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I have have an application which consists of an windows form project and a class library project. When it starts the executable sets a static value in the dll.

using MyClassLibrary;
namespace MyExeApplication
{
   public partial class MainForm : Form
   {
        Hashtable ht = null;
        void Form_Load(...)
        {
          ht = new Hashtable();
          ht.add("1", "Open");
          ht.add("2", "Close");
          Calculate.BasicValues = ht;
        }
        public Hashtable GetBasicValues()
        {
          return ht;
        }
   }

}     
namespace MyClassLibrary
{
   public class Calculate()
   {
       public static Hashtable BasicValues {get; set;}
   }
}

Now suppose the application is running in memory (the executable). My purpose is to create another standalone application and use the value BasicValues in the function Calculate in the class library.

using MyClassLibrary;
namespace TestApplication
{
  public partial class MainForm : Form
  {
     private void TestValueFromDll()
     {
          System.Windows.Forms.MessageBox.Show("Values of Hashtable");
          Hashtable ht = Calculate.BasicValues;
          //The hashtable is null and values are not there
          //The above will not work. Could I say something like
          //Get the running instance of MyExeApplication 
          //and invoke GetBasicValues() ?                
     }
  }
}

I guess it does not work because my TestApplication has copied the MyClassLibrary.dll to the bin folder where the executable TestApplication.exe is located. Thus a different dll was used (not the dll that was used by the first application MyExeApplication).

And my question is how can I solve this problem? Is it possible to use reflection and Get the instance of MyExeApplication and read the values from there? Is there any other way?

Thank you

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4 Answers 4

It is not a matter of where the DLL is located. It sounds like the real problem is that the DLL is loaded into the "MyExeApplication" appdomain and you need to get access from the "TestApplication" appdomain. And as it turns out, .NET Remoting was intended for communication across appdomains. There is a bunch of info about it over at MSDN.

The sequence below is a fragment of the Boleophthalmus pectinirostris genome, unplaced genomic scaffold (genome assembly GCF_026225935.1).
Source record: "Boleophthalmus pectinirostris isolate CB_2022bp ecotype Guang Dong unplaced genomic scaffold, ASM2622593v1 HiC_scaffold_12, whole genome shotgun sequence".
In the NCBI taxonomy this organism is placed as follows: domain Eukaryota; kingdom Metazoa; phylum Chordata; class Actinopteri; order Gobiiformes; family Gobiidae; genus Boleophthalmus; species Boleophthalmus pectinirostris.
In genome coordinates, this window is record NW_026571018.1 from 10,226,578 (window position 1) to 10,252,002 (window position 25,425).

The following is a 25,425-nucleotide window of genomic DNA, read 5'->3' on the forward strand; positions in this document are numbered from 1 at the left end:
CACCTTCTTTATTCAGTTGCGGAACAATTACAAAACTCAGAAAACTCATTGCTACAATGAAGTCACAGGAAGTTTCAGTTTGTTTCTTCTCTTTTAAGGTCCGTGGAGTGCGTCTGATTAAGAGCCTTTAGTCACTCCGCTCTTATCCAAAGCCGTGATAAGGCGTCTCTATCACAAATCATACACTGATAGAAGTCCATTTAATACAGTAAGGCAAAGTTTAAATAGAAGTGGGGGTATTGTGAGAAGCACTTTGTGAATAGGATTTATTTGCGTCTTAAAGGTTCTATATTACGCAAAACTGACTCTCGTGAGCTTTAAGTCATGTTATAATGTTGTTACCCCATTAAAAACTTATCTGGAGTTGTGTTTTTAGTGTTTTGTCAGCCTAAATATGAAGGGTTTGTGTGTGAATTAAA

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If you build TestApplication, MyExeApplication, and MyClassLibrary to the same folder (setting the output folder in the projects' Properties menu), I'd imagine you can avoid having to use reflection. Also, I'm curious as to why you'd need to do something like this? Is BasicValues something that could be replaced by a SQL Table or even registry settings?

Good luck!

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There's no way to do this, that I am aware of, short of attaching to the other process as a debugger.

Your best option is to have the first application store the Hashtable in some shared space. Either as a file on disk, in a database, with some form of shared memory, or pass it around by using remoting.

Which option you want to use will really depend on how the data is going to be used by each application.

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Thank you all for the responses. I am currently using the registry as temporary storage to store values. I will read about remoting and application domains and will try to do that way.

The reason I want it, is that I have an exe application running in the background (minimized to windows tray). This exe app acts as an central API and generates some web login information which must be available to be accessed from any TestApplication that uses MyClassLibrary.dll.

Would it be good if I put all the code from my dll class to exe and then have only one executable which has everything?

Then in MyTestApplication I could add a reference to exe. But I would still have the same problem. Because if I want to create another application that integration with exe API, e.g. MyTestApplication2 and add a reference to exe would I still have the same problem?

I guess this is not possible from reflection. However in VB6 you could say something like object o = GetObject(,"MyExeApplication.Class") and then I could say o.GetBasicValues()).

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I've been wanting something like the COM out of process server like you're talking about with VB 6. Unfortuntely, .NET doesn't have an equivalent mechanism. There is remoting, but it's not nearly as simple and easy to use. –  Adam Ruth May 26 '09 at 7:47

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